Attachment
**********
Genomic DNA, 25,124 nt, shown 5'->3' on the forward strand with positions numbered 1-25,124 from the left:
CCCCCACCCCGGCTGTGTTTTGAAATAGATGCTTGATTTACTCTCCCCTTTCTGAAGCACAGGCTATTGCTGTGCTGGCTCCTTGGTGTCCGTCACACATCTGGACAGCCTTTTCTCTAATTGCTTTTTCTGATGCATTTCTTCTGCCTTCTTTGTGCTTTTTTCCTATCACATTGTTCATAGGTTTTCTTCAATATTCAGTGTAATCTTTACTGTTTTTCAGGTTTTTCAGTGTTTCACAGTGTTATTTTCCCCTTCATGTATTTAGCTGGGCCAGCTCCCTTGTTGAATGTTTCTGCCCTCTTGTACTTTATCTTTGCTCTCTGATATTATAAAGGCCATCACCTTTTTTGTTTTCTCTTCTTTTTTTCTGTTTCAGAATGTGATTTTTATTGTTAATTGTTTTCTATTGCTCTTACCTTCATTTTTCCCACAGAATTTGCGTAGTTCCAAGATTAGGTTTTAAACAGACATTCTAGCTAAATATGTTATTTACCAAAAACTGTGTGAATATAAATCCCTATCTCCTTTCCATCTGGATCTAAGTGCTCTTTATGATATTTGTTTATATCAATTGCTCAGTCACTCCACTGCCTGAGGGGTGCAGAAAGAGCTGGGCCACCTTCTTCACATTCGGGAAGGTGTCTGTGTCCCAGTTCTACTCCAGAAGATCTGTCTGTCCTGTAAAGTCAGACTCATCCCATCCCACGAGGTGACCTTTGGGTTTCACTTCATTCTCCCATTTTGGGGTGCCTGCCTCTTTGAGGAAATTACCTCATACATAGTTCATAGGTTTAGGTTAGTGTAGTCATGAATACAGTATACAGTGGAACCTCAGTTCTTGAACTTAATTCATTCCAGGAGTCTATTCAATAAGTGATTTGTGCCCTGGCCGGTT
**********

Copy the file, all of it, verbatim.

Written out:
Genomic DNA, 25,124 nt, shown 5'->3' on the forward strand with positions numbered 1-25,124 from the left:
CCCCCACCCCGGCTGTGTTTTGAAATAGATGCTTGATTTACTCTCCCCTTTCTGAAGCACAGGCTATTGCTGTGCTGGCTCCTTGGTGTCCGTCACACATCTGGACAGCCTTTTCTCTAATTGCTTTTTCTGATGCATTTCTTCTGCCTTCTTTGTGCTTTTTTCCTATCACATTGTTCATAGGTTTTCTTCAATATTCAGTGTAATCTTTACTGTTTTTCAGGTTTTTCAGTGTTTCACAGTGTTATTTTCCCCTTCATGTATTTAGCTGGGCCAGCTCCCTTGTTGAATGTTTCTGCCCTCTTGTACTTTATCTTTGCTCTCTGATATTATAAAGGCCATCACCTTTTTTGTTTTCTCTTCTTTTTTTCTGTTTCAGAATGTGATTTTTATTGTTAATTGTTTTCTATTGCTCTTACCTTCATTTTTCCCACAGAATTTGCGTAGTTCCAAGATTAGGTTTTAAACAGACATTCTAGCTAAATATGTTATTTACCAAAAACTGTGTGAATATAAATCCCTATCTCCTTTCCATCTGGATCTAAGTGCTCTTTATGATATTTGTTTATATCAATTGCTCAGTCACTCCACTGCCTGAGGGGTGCAGAAAGAGCTGGGCCACCTTCTTCACATTCGGGAAGGTGTCTGTGTCCCAGTTCTACTCCAGAAGATCTGTCTGTCCTGTAAAGTCAGACTCATCCCATCCCACGAGGTGACCTTTGGGTTTCACTTCATTCTCCCATTTTGGGGTGCCTGCCTCTTTGAGGAAATTACCTCATACATAGTTCATAGGTTTAGGTTAGTGTAGTCATGAATACAGTATACAGTGGAACCTCAGTTCTTGAACTTAATTCATTCCAGGAGTCTATTCAATAAGTGATTTGTGCCCTGGCCGGTT